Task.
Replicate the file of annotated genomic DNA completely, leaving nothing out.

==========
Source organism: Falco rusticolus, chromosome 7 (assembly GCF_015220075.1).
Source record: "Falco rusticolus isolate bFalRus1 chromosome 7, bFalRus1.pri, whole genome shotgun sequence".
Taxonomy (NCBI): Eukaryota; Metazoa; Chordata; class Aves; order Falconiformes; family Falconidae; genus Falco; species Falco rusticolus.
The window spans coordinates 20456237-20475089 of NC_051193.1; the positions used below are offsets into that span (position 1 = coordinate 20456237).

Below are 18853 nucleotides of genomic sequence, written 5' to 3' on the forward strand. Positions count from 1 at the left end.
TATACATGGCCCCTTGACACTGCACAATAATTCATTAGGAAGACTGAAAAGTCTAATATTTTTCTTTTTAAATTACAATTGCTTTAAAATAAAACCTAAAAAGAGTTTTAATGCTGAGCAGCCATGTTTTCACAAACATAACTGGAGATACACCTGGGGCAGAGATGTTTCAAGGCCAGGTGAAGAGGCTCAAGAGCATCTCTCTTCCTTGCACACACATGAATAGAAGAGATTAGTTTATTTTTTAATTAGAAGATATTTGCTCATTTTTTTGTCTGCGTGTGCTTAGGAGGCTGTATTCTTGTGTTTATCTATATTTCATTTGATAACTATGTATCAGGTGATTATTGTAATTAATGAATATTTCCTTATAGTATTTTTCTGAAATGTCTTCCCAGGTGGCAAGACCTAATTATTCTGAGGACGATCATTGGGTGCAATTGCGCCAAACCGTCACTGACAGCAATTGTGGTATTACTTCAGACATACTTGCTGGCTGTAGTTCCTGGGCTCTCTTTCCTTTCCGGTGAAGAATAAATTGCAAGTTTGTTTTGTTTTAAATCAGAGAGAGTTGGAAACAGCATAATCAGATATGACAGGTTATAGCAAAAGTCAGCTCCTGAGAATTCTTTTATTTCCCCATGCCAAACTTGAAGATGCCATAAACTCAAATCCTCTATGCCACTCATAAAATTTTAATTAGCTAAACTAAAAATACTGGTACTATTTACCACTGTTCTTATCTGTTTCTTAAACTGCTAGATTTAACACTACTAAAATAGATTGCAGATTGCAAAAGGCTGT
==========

Source organism: Falco rusticolus, chromosome 7 (assembly GCF_015220075.1).
Source record: "Falco rusticolus isolate bFalRus1 chromosome 7, bFalRus1.pri, whole genome shotgun sequence".
Taxonomy (NCBI): Eukaryota; Metazoa; Chordata; class Aves; order Falconiformes; family Falconidae; genus Falco; species Falco rusticolus.
The window spans coordinates 20456237-20475089 of NC_051193.1; the positions used below are offsets into that span (position 1 = coordinate 20456237).

Below are 18853 nucleotides of genomic sequence, written 5' to 3' on the forward strand. Positions count from 1 at the left end.
TATACATGGCCCCTTGACACTGCACAATAATTCATTAGGAAGACTGAAAAGTCTAATATTTTTCTTTTTAAATTACAATTGCTTTAAAATAAAACCTAAAAAGAGTTTTAATGCTGAGCAGCCATGTTTTCACAAACATAACTGGAGATACACCTGGGGCAGAGATGTTTCAAGGCCAGGTGAAGAGGCTCAAGAGCATCTCTCTTCCTTGCACACACATGAATAGAAGAGATTAGTTTATTTTTTAATTAGAAGATATTTGCTCATTTTTTTGTCTGCGTGTGCTTAGGAGGCTGTATTCTTGTGTTTATCTATATTTCATTTGATAACTATGTATCAGGTGATTATTGTAATTAATGAATATTTCCTTATAGTATTTTTCTGAAATGTCTTCCCAGGTGGCAAGACCTAATTATTCTGAGGACGATCATTGGGTGCAATTGCGCCAAACCGTCACTGACAGCAATTGTGGTATTACTTCAGACATACTTGCTGGCTGTAGTTCCTGGGCTCTCTTTCCTTTCCGGTGAAGAATAAATTGCAAGTTTGTTTTGTTTTAAATCAGAGAGAGTTGGAAACAGCATAATCAGATATGACAGGTTATAGCAAAAGTCAGCTCCTGAGAATTCTTTTATTTCCCCATGCCAAACTTGAAGATGCCATAAACTCAAATCCTCTATGCCACTCATAAAATTTTAATTAGCTAAACTAAAAATACTGGTACTATTTACCACTGTTCTTATCTGTTTCTTAAACTGCTAGATTTAACACTACTAAAATAGATTGCAGATTGCAAAAGGCTGT